Vishu 2021: Significance of Vishu festival and how it is celebrated in Kerala

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April 13, 2021 3:51 PM

Vishu 2021 - History, Significance and important facts

Vishu festival 2021, history of Vishu festival, significance of Vishu festivalKerala New Year, which is also celebrated as the Vishu festival will be observed on April 14th 2021, Wednesday. (IMAGE: Designed by Gargi Singh, Indian Express]

Significance of Vishu festival: For Malayalis worldwide, Vishu is a festival that marks the first day of the Malayalam calendar, thereby making it the Malayalam New Year or the Kerala New Year. This year, the Kerala New Year, which is also celebrated as the Vishu festival will be observed on April 14th 2021, Wednesday.

Vishu festival importance and significance in Kerala

Wondering what is the Vishu festival significance all about? The celebration of a New Year typically embodies new hopes, aspirations and beginnings for a brighter, better and of course, a safe future, given that we are still battling the pandemic.

Vishu festival celebrations: How is Vishu celebrated in Kerala?

What makes Vishu festival celebrations so special? Just like most Indian festivals, the day is marked traditionally by seeing the Vishu Kani in many Kerala households. The ‘Vishu Kani’ is traditionally made ready the day before Vishu. Using Nature’s bounty such as yellow ‘Kanikonna’ flowers that signify prosperity and a platter of freshly offered fruits, the Vishu Kani is a simple yet joyous visual representation of Lord Krishna.

Vishu celebrations: What is the significance of Vishu Kani?

On the morning of Vishu, several rituals are a part of celebrating the festival. Typically, the lady of the house takes each family member upon awakening early in the morning to gaze at the Vishu Kani, which is usually a spectacular sight to behold.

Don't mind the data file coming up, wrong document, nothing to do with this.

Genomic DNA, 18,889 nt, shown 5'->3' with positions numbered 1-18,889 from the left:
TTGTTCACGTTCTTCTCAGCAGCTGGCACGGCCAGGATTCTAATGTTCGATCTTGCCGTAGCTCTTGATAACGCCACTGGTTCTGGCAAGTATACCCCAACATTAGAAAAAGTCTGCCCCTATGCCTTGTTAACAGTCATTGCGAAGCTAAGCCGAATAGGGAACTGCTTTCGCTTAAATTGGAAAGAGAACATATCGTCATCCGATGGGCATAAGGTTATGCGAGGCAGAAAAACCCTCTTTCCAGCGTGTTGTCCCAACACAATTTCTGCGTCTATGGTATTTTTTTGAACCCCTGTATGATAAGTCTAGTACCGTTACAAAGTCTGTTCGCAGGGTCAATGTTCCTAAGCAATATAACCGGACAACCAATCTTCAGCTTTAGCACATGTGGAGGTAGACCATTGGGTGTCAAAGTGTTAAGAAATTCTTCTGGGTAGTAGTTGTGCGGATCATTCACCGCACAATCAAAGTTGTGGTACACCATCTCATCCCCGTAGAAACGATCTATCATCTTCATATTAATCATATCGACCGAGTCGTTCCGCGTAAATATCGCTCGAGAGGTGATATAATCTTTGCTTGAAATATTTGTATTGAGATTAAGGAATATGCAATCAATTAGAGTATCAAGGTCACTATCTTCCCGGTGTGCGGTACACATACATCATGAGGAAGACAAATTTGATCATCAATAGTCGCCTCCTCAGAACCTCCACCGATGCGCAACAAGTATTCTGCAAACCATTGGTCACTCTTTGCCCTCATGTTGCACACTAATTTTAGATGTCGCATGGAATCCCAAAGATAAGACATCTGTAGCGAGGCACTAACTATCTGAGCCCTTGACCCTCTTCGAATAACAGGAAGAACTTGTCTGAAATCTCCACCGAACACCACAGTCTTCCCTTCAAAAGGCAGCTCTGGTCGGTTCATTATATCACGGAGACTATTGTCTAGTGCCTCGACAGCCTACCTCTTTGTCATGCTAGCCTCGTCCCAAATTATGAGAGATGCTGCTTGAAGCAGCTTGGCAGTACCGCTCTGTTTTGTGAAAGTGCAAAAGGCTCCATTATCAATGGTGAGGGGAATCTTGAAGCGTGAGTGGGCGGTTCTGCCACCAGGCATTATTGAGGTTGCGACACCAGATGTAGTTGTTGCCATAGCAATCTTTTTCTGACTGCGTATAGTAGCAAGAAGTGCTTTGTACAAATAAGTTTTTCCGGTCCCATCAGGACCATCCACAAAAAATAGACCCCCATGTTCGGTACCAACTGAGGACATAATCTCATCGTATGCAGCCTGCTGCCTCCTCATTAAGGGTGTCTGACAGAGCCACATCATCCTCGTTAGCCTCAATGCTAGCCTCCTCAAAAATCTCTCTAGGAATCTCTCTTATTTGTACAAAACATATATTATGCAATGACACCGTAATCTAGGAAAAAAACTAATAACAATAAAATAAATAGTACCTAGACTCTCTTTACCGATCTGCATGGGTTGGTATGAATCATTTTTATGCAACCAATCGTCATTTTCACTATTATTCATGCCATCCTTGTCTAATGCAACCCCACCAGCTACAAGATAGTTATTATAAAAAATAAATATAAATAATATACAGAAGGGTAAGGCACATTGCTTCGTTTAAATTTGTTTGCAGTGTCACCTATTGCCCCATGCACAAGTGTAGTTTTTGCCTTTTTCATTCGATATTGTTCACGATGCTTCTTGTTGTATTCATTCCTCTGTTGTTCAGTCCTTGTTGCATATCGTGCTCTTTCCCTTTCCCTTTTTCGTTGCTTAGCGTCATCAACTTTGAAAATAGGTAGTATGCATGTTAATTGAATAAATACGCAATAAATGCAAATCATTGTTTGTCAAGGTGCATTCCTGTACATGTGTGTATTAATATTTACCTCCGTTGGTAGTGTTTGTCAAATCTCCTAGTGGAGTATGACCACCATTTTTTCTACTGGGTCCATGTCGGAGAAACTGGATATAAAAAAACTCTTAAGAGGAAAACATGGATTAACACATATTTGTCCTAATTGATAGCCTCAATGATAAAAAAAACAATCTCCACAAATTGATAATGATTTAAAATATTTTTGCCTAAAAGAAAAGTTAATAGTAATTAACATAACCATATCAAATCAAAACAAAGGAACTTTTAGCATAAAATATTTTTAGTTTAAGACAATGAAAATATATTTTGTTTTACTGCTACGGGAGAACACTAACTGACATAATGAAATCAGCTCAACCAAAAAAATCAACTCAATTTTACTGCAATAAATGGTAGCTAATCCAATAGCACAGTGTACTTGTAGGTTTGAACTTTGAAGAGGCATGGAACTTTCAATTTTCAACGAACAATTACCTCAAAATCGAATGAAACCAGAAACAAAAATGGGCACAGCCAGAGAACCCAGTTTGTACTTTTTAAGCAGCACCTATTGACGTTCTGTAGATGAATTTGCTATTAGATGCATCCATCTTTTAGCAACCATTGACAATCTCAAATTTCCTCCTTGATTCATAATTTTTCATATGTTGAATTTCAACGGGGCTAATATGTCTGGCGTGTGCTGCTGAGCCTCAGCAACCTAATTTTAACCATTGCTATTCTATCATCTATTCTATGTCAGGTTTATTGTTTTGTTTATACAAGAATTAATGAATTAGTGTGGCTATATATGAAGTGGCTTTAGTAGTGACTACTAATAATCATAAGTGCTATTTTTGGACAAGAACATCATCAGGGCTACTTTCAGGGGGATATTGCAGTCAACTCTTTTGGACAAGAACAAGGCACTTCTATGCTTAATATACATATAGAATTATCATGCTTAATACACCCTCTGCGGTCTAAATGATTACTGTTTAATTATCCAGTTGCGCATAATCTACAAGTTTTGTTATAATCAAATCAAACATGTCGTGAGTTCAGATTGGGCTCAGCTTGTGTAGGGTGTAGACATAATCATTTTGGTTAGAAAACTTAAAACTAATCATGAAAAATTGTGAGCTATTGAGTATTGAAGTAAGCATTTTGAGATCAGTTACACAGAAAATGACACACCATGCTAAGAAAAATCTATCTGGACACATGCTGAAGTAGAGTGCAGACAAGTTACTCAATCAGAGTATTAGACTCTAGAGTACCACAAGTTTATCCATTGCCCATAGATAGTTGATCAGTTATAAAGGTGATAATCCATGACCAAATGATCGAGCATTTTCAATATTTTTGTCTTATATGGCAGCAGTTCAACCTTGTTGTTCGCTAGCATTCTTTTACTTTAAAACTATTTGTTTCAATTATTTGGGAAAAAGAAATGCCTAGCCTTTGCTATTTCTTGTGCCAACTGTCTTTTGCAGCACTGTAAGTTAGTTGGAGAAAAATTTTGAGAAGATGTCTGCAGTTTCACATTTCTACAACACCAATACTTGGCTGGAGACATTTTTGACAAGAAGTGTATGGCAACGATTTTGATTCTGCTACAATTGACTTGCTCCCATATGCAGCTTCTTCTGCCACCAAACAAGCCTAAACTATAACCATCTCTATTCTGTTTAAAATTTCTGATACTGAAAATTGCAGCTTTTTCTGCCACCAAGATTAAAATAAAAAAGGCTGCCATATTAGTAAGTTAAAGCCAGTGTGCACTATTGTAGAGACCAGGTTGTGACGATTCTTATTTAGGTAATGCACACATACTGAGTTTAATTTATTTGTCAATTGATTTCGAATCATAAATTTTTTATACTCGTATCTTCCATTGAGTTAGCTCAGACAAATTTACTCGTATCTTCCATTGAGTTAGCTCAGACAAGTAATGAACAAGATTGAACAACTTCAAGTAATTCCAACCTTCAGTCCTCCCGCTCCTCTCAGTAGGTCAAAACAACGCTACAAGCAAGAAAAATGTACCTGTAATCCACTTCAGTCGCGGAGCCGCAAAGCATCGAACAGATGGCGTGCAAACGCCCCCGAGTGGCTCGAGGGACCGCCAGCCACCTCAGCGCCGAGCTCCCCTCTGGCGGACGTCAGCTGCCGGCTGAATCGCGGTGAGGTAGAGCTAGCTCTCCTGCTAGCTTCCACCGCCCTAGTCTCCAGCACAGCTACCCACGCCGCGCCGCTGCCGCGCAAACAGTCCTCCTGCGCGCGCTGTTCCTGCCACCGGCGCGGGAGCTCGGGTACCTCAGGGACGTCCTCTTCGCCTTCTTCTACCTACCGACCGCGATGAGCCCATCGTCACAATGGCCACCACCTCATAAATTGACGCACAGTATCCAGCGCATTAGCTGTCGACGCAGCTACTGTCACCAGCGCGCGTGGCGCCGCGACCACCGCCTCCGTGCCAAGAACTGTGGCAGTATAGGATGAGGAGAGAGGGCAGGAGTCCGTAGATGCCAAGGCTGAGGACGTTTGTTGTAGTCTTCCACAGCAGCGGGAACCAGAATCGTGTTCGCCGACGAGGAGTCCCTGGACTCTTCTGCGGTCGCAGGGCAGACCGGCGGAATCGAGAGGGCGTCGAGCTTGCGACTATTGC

In many homes, the women of the house also decorate Lord Krishna with their gold jewellery as a gentle reminder of a timeless tradition of counting one’s blessings with gratitude and a spirit that recognizes how everything belongs to the deity including one’s materialistic possessions.

After seeing the Vishu Kani, the families usually visit the nearby temple or any place of worship. People are usually dressed in new clothes that are bought for this occasion.

However, with the pandemic gaining momentum, a temple visit is likely to be avoided by many families during this phase that marks the second wave of the coronavirus.

On this day, people wake up early, with their first glimpse of the sacred Vishu Kani, which is typically arranged the day before itself but no one in the home is allowed to see it till the morning of Vishu. The Vishu Kani is a beautiful sight to behold as the image or a figurine of Lord Krishna is decorated with the traditional ‘Kanikonna’ golden yellow flowers, gold jewellery and other food items that represent the prosperity of the home. Typically, items such as the golden yellow cucumber, rice grains, areca nuts and betel leaves are placed alongside a new Kerala Kasavu saree, coins, mangoes, jackfruit, and the traditional ‘Aranmula mirror’.

Every home that decorates using a Vishu Kani will keep at the centre a traditional Kerala brass lamp, which is lit first and then the Vishu Kani is shown to other family members.

Family members have to look at the Vishu Kani first before they begin their day. Following this, the elders in the family give the younger ones, especially children, ‘Vishu Kaineetam’, usually coins or currency notes with small denominations as a token of the family elder’s blessings to the younger ones. This is an aspect of the festival that excites children in particular as they receive money which they can use to buy whatever they want.

Vishu Sadya Menu

A special feast called ‘sadya‘ is customarily prepared in every Malayali household. The traditional Vishu Sadya comprises rice taken with ghee-laden parippu, followed by sambar, aviyal, buttermilk, papadum, banana chips, pickle, cabbage thoran and payasam. These days, Vishu Sadya can be ordered online and it is delivered promptly at lunch time with all Vishu sadya items including the payasam of one’s choice. However, the bookings tend to begin early and last minute bookings are unlikely to be accepted.

On this day, people usually wear new clothes and then visit the temples.

This year, because of the pandemic, many restrictions are in place and not every home is celebrating the festive occasion as it used to be done earlier. But, we hope you get to enjoy the Malayalam New Year as safely as possible.

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